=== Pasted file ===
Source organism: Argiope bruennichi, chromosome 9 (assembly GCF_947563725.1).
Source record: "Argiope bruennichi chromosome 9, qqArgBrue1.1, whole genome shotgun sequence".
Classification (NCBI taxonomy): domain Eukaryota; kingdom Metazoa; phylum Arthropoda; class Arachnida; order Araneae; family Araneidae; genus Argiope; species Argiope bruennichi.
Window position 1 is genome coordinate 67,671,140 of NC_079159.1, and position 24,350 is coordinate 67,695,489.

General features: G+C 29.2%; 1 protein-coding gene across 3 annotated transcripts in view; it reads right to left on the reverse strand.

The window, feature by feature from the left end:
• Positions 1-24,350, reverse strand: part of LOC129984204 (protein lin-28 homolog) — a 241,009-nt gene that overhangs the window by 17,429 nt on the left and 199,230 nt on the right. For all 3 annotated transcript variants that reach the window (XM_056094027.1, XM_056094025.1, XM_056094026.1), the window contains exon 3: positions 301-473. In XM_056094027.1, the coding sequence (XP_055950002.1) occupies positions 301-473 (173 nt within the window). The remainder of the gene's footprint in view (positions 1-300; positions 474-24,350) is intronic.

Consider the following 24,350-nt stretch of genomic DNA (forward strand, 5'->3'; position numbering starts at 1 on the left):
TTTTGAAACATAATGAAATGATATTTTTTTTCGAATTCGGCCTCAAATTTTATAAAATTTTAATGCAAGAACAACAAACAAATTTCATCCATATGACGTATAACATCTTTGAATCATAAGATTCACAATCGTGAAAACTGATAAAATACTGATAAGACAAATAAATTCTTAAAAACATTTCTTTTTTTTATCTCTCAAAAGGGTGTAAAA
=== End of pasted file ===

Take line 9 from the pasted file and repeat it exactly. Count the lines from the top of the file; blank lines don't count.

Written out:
TTTTGAAACATAATGAAATGATATTTTTTTTCGAATTCGGCCTCAAATTTTATAAAATTTTAATGCAAGAACAACAAACAAATTTCATCCATATGACGTATAACATCTTTGAATCATAAGATTCACAATCGTGAAAACTGATAAAATACTGATAAGACAAATAAATTCTTAAAAACATTTCTTTTTTTTATCTCTCAAAAGGGTGTAAAA